Allergies are an overreaction of the immune system to a substance that's harmless to most people. In someone with an allergy, the body's immune system treats the substance (called an allergen) as an invader and reacts inappropriately, resulting in symptoms that can be anywhere from annoying to life-threatening. Up to 50 million Americans, including millions of kids, have some type of allergy. A person can be allergic to just about anything, but there are many common allergies affecting many people.
Less Common Allergens:
What happens during an Allergic Reaction?
During an allergic reaction, the body is simply trying to do its job by attacking what it thinks is a harmful invader. When the offending allergen enters the body, the body produces antibodies. Those antibodies then attach to a blood cell in your body called a mast cell. The mast cell then attracts the allergens to it which causes it to to release a variety of chemicals including histamine, which causes most of the symptoms of an allergy. The symptoms will will likely occur in the area of the body through which the allergen entered. For example, if the allergen is in the air (such as pollen or dust mights), the syptoms will likely occur in your nose, eyes, and lungs. If the allergen was in a food, the symptoms will likely occur in your mouth, stomach, or intestines. Sometimes though, so many chemicals are released from the mast cells that it causes a reaction throughout the body, such as hives, decreased blood pressure, shock, or loss of consciousness.
Symptoms of an Allergic Reaction:
Symptoms can vary greatly from person to person, allergen to allergen, and even to the number of exposures to a particular allergen. Generally, allergy symptoms can be categorized as mild, moderate, or severe (anaphylactic).
- Mild reactions include those symptoms that are limited to a specific area of the body such as a rash, sneezing, itchy, watery eyes, and nasal congestion. Mild reactions do not spread to other parts of the body.
- Moderate reactions include symptoms that spread to other parts of the body. These may include itchiness and hives all over the body or difficulty breathing.
- A severe reaction, called anaphylaxis, is a rare, life-threatening emergency. Anaphylaxis can happen within seconds of being exposed to an allergen or can be delayed for up to 2 hours if the reaction is from a food. It can involve various areas of the body. It can begin with a more local reaction such as itching of the eyes or face and can progress very rapidly to more serious symptoms, including abdominal pain, cramps, vomiting, and diarrhea, as well difficulty breathing and swallowing. A person experiencing an Anaphalactic reaction may also show signs of mental confusion, dizziness, or fainting since since anaphylaxis can cause a quick drop in blood pressure. Anyone experiencing an Anaphalactic reaction need immediate emergency care.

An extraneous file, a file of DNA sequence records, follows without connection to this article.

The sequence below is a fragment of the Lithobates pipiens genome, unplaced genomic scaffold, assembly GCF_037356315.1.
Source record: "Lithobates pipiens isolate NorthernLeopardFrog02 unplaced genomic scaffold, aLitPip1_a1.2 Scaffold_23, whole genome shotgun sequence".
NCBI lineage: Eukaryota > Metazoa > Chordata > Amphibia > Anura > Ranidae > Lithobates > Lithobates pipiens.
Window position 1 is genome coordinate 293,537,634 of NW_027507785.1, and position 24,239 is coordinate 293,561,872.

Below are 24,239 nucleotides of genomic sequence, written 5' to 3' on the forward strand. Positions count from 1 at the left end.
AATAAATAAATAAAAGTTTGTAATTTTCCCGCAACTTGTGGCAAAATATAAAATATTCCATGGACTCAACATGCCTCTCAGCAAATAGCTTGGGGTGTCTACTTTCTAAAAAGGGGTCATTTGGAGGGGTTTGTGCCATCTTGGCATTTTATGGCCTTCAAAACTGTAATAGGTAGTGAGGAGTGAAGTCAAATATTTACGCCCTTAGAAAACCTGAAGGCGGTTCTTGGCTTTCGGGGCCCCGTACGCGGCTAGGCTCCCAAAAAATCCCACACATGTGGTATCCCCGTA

Treatment for Allergies
There is no cure for allergies, but there are many ways to reduce your symptoms. The number one way is to avoid the particular thing(s) causing your allergic reaction. For example, if you are allergic to strawberries, don't eat or handle strawberries. Of course, many people are allergic to things that can't be avoided, such as pollen or dust mites. Since these things are in the air, and we all need air to survive, those types of allergens are a little harder to avoid. Fortunately, there are many medications available - both over-the-counter and prescription - to make life a little more bearable for allergy sufferers. These include antihistamines, decongestants, combination medicines, corticosteroids and others. Allergy shots, which gradually increase your ability to tolerate allergens, are also available.
Antihistamines commonly used include:
- Over-the-counter: Benadryl, Claritin, Chlor-Trimeton, Dimetane and Tavist. Ocu-Hist is an OTC eye drop.
- Prescription: Clarinex, Allegra, and Zyrtec.
* The most common side effects of antihistamines include drowsiness and dry mouth.
Corticosteroids reduce inflammation associated with allergies. They are most often used to prevent and treat nasal stuffiness, sneezing, and itchy, runny nose due to seasonal or year-round allergies. They can also be used to decrease inflammation and swelling from other types of allergic reactions. Many times, corticosteroids are prescribed in addition to other allergy medications.
Some Corticosteroids include:
- Nasal corticosteroids: Rhinocort, Flonase, Nasonex and Nasocort, used to treat nasal allergy symptoms.
- Inhaled corticosteroids: Beclovent, Pulmicort, Flovent, and Azmacort, used to treat asthma.
- Eye drops: Dexamethasone, Alrex.
- Oral steroids: Prednisone.
* Corticosteroids can have many possible side effects, especially when given for long periods of time. Some possible side effects include: weight gain, fluid retention, high blood pressure, growth suppression, cataracts, bone thinning osteoporosis, & muscle weakness.
Allergy shots, may be the most effective form of treatment if you suffer from allergies more than three months of the year. The purpose of allergy shots is to teach your body's immune system to stop overreacting to allergens. The shots expose you to gradually increasing levels of the offending allergen to help your immune system build tolerance. Allergy shots do not work in reducing the symptoms of food allergies.
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